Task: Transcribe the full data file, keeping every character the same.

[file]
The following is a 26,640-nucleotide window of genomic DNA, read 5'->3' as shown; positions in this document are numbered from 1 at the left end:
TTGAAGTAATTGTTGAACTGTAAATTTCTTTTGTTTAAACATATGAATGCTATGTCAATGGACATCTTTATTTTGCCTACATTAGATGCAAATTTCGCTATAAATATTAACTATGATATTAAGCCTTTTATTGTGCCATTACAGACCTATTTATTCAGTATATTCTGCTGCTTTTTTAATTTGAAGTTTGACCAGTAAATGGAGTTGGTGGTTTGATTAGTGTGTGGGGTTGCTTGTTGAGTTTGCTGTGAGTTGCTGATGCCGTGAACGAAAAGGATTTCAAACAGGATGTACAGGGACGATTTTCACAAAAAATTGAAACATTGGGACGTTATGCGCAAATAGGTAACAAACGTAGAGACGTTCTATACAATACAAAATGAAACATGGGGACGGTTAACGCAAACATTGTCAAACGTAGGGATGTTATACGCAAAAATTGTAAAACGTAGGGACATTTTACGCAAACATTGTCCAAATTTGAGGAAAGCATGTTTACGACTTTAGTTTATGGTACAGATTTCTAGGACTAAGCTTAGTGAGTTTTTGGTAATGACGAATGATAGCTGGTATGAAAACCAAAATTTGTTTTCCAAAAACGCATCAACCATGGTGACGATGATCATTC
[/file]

The following is a 26,640-nucleotide window of genomic DNA, read 5'->3' as shown; positions in this document are numbered from 1 at the left end:
TTGAAGTAATTGTTGAACTGTAAATTTCTTTTGTTTAAACATATGAATGCTATGTCAATGGACATCTTTATTTTGCCTACATTAGATGCAAATTTCGCTATAAATATTAACTATGATATTAAGCCTTTTATTGTGCCATTACAGACCTATTTATTCAGTATATTCTGCTGCTTTTTTAATTTGAAGTTTGACCAGTAAATGGAGTTGGTGGTTTGATTAGTGTGTGGGGTTGCTTGTTGAGTTTGCTGTGAGTTGCTGATGCCGTGAACGAAAAGGATTTCAAACAGGATGTACAGGGACGATTTTCACAAAAAATTGAAACATTGGGACGTTATGCGCAAATAGGTAACAAACGTAGAGACGTTCTATACAATACAAAATGAAACATGGGGACGGTTAACGCAAACATTGTCAAACGTAGGGATGTTATACGCAAAAATTGTAAAACGTAGGGACATTTTACGCAAACATTGTCCAAATTTGAGGAAAGCATGTTTACGACTTTAGTTTATGGTACAGATTTCTAGGACTAAGCTTAGTGAGTTTTTGGTAATGACGAATGATAGCTGGTATGAAAACCAAAATTTGTTTTCCAAAAACGCATCAACCATGGTGACGATGATCATTC